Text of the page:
(725 ILCS 5/114-12)
(from Ch. 38, par. 114-12)
Motion to Suppress Evidence Illegally Seized.
(a) A defendant aggrieved by an unlawful search and seizure may move the
court for the return of property and to suppress as evidence anything so
obtained on the ground that:
(1) The search and seizure without a warrant was
(2) The search and seizure with a warrant was illegal
because the warrant is insufficient on its face; the evidence seized is not that described in the warrant; there was not probable cause for the issuance of the warrant; or, the warrant was illegally executed.
(b) The motion shall be in writing and state facts showing wherein the
search and seizure were unlawful. The judge shall receive evidence on any
issue of fact necessary to determine the motion and the burden of proving
that the search and seizure were unlawful shall be on the defendant. If the
motion is granted the property shall be restored, unless otherwise subject
to lawful detention, and it shall not be admissible in evidence against the
movant at any trial.
(1) If a defendant seeks to suppress evidence because
of the conduct of a peace officer in obtaining the evidence, the State may urge that the peace officer's conduct was taken in a reasonable and objective good faith belief that the conduct was proper and that the evidence discovered should not be suppressed if otherwise admissible. The court shall not suppress evidence which is otherwise admissible in a criminal proceeding if the court determines that the evidence was seized by a peace officer who acted in good faith.
(2) "Good faith" means whenever a peace officer
(i) pursuant to a search or an arrest warrant
obtained from a neutral and detached judge, which warrant is free from obvious defects other than non-deliberate errors in preparation and contains no material misrepresentation by any agent of the State, and the officer reasonably believed the warrant to be valid; or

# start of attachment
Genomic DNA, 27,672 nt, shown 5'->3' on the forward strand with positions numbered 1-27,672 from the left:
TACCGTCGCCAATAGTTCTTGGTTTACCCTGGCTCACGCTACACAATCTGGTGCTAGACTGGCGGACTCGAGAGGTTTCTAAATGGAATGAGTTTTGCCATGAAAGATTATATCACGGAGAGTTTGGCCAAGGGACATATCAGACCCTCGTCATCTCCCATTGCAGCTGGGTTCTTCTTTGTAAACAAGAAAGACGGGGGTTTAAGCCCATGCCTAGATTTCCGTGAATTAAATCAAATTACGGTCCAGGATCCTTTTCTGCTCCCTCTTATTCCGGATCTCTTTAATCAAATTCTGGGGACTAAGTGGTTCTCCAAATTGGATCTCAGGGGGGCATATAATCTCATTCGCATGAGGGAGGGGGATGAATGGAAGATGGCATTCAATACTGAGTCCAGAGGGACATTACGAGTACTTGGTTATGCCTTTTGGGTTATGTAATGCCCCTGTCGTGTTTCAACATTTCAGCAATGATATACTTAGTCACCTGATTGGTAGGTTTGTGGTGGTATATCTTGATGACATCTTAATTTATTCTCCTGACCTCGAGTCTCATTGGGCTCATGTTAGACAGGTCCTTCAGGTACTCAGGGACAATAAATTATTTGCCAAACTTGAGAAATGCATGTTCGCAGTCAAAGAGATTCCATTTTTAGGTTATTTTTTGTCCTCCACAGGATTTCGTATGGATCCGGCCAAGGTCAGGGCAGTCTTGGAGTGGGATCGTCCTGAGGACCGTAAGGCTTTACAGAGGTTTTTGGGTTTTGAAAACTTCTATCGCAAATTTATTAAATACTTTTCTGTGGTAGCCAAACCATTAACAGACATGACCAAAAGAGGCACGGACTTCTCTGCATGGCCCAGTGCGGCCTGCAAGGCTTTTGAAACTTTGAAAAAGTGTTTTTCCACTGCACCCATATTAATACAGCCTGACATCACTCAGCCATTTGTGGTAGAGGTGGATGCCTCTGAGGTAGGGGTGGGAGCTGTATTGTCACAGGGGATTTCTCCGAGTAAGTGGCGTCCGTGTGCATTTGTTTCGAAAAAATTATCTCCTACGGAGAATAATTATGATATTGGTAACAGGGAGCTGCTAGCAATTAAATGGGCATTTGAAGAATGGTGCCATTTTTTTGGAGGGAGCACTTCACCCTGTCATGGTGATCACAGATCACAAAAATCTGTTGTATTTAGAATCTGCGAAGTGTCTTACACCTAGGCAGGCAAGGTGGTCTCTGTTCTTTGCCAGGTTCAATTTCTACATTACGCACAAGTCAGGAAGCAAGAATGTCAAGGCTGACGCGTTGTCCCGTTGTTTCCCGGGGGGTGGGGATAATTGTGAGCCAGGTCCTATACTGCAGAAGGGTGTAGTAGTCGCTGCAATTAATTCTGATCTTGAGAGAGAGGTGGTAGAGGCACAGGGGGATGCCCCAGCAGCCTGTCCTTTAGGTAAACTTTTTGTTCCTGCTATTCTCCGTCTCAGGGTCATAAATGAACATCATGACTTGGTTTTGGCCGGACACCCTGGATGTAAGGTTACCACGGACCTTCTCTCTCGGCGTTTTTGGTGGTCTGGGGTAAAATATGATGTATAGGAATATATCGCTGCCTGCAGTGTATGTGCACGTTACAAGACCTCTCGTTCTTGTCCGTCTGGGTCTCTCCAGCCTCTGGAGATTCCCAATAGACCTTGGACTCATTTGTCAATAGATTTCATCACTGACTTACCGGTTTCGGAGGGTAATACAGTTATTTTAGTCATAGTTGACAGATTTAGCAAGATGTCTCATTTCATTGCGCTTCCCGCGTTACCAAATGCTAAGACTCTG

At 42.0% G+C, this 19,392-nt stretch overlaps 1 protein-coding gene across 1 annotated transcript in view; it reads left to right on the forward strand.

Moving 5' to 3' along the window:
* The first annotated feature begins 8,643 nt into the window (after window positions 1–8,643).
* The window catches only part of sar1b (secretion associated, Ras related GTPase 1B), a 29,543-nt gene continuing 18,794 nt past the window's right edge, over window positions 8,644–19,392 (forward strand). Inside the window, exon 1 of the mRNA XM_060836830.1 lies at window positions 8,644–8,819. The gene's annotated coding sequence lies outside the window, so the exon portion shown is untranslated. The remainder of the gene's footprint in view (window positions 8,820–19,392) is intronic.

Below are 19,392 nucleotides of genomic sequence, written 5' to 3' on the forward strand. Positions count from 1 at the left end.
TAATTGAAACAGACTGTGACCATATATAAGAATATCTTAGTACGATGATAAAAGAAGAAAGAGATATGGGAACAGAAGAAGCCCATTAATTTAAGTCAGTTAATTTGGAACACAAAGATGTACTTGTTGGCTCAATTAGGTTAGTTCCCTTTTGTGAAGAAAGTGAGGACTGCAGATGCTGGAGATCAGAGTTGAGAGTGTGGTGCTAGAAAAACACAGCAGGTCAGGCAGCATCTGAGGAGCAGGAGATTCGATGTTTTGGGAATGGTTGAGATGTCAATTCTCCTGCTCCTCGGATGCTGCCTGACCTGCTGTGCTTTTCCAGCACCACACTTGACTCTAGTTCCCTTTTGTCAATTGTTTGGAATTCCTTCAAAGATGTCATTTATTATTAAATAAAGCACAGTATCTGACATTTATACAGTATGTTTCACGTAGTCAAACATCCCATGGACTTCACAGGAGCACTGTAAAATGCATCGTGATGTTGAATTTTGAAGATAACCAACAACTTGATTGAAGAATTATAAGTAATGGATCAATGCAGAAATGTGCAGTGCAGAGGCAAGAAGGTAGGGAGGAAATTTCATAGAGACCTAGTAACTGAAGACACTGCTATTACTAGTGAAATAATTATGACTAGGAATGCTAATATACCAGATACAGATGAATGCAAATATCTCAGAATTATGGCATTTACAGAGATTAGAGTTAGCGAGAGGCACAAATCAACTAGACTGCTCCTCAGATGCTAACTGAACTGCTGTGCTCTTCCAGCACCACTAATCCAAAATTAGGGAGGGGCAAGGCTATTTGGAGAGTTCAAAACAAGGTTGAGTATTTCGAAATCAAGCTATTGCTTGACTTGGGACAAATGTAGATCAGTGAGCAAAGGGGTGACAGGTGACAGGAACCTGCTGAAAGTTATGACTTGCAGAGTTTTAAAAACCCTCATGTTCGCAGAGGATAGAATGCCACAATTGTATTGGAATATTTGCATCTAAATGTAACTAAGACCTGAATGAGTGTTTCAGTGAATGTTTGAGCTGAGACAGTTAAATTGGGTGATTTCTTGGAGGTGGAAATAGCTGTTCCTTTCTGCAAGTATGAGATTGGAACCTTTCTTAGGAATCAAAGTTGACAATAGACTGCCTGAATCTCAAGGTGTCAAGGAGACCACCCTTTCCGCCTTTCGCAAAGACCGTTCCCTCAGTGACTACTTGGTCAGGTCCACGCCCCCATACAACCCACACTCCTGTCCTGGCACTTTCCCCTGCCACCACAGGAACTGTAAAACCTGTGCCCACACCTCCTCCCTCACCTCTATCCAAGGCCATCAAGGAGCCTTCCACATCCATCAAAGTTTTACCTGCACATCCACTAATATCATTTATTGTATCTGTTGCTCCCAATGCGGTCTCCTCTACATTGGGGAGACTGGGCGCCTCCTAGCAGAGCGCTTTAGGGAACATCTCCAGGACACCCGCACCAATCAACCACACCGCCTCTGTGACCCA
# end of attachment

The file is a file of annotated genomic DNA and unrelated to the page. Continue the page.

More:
(ii) pursuant to a warrantless search incident to
an arrest for violation of a statute or local ordinance which is later declared unconstitutional or otherwise invalidated.
(3) This amendatory Act of 1987 shall not be
construed to limit the enforcement of any appropriate civil remedy or criminal sanction in actions pursuant to other provisions of law against any individual or government entity found to have conducted an unreasonable search or seizure.
(4) This amendatory Act of 1987 does not apply to
unlawful electronic eavesdropping or wiretapping.
(c) The motion shall be made before trial unless opportunity therefor
did not exist or the defendant was not aware of the grounds for the motion.
If the motion is made during trial, and the court determines that the
motion is not untimely, and the court conducts a hearing on the merits and
enters an order suppressing the evidence, the court shall terminate the
trial with respect to every defendant who was a party to the hearing and
who was within the scope of the order of suppression, without further
proceedings, unless the State files a written notice that there will be no
interlocutory appeal from such order of suppression. In the event of such
termination, the court shall proceed with the trial of other defendants not
thus affected. Such termination of trial shall be proper and shall not bar
subsequent prosecution of the identical charges and defendants; however, if
after such termination the State fails to prosecute the interlocutory
appeal until a determination of the merits of the appeal by the reviewing
court, the termination shall be improper within the meaning of subparagraph
(a)(3) of Section 3-4 of the Criminal Code of 2012 and subsequent prosecution of such defendants upon such
charges shall be barred.
(d) The motion shall be made only before a court with jurisdiction to
try the offense.
(e) The order or judgment granting or denying the motion shall state the
findings of facts and conclusions of law upon which the order or judgment
(Source: P.A. 97-1150, eff. 1-25-13.)